(WASHINGTON) — Eighteen months ago, the bipartisan Food Safety Modernization Act was passed into law, but Tuesday parts of that law are yet to be implemented. The White House Office of Management and Budget has missed at least three statutory deadlines to introduce new rules on the safety standards of imported foods and at-risk produce. Erik Olson, director of food programs at the Pew Health Group told ABC News the delay means Americans are still at risk from their food.
“Forty-eight million people get sick every year from contaminated food in the U.S. That’s one in six Americans and unfortunately 3,000 people die. So this delay really has impact,” he said.
President Obama’s signing of the U.S. Food and Drug Administration’s Food Safety Modernization Act over a year ago was the first overhaul of food safety in 70 years. On Tuesday, Olson joined with 10 consumer groups, which included Food and Water Watch and STOP Foodborne Illness, to urge the White House to adopt the regulations now.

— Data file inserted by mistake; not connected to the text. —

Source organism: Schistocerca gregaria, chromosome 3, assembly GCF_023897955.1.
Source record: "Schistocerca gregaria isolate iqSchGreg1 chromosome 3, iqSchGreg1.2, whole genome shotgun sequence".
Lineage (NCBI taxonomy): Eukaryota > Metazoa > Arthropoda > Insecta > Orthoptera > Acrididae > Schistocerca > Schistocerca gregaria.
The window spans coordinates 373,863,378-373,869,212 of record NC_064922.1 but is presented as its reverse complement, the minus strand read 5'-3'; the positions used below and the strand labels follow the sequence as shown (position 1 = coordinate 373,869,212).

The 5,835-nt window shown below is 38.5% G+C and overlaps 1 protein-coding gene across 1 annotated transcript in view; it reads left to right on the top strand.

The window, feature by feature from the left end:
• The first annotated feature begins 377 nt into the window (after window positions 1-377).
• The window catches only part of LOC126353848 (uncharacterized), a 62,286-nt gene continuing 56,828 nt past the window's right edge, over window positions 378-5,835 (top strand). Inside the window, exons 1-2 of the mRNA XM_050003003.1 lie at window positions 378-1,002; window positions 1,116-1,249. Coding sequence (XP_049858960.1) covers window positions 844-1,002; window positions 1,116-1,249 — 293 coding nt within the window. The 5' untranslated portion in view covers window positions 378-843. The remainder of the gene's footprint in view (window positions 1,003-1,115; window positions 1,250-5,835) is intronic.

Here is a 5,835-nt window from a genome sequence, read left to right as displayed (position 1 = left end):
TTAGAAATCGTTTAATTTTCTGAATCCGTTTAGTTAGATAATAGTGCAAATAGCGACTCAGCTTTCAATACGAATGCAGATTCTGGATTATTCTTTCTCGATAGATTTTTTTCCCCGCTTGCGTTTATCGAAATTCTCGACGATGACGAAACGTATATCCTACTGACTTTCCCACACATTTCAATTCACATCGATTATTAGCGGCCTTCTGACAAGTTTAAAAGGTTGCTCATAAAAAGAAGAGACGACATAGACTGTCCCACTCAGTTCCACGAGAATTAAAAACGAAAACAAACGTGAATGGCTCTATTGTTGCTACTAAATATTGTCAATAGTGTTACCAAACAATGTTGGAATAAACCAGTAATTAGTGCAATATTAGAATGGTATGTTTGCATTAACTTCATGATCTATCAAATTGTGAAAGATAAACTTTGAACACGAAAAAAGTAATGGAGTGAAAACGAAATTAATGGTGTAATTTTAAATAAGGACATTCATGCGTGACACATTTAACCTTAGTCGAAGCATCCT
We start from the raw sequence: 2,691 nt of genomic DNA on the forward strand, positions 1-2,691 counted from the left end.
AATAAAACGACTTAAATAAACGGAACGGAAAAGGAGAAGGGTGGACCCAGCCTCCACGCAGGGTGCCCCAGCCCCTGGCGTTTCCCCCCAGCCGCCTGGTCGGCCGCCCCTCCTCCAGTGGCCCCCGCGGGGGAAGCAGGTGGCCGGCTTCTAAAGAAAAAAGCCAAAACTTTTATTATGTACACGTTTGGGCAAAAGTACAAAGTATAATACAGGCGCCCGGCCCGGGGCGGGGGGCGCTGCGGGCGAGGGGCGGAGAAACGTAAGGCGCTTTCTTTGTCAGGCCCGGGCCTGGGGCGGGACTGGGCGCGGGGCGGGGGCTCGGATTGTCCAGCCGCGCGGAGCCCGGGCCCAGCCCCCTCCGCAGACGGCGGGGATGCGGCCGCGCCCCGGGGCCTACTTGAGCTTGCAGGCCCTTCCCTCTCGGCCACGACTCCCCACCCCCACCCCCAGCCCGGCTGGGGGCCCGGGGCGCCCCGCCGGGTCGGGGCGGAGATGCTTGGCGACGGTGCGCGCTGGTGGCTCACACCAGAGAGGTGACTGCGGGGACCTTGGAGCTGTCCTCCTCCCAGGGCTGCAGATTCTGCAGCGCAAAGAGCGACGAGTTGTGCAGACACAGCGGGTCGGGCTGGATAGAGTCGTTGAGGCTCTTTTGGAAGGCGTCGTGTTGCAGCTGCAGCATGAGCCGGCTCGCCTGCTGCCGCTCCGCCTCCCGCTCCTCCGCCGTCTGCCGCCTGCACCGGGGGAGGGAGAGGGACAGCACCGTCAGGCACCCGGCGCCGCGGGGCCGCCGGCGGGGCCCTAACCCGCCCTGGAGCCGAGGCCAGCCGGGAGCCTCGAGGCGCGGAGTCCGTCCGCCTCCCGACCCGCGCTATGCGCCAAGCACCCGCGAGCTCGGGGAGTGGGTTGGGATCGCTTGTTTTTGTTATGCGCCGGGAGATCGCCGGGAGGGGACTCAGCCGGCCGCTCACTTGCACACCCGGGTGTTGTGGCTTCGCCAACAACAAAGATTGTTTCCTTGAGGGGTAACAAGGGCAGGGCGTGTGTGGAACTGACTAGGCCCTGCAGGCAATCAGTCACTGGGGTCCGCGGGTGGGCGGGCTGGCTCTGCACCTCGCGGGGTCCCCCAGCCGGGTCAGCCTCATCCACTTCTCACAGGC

“Nine out of ten American voters supported those three sets of rules — import protection, package food protection and produce safety — so it doesn’t make a lot of sense to us to delay this any longer,” Olson said.
Meanwhile, the White House budget office insists it is working on the food safety issue, the Chicago Tribune reports. But the office has yet to make known when new regulations would be implemented. For now, the FDA plans not to enforce any food safety requirements, adding to consumer worries.
“When I sit down to dinner with my family the last thing I want to worry about is whether that food is contaminated, and we can all do something about that by weighing in with the White House to ask that they get these rules out,” Olsen said.
Copyright 2012 ABC News Radio
Josh Friesen, Idaho State Journal
Karen Lehr, KIVI
Susan Scutti, CNN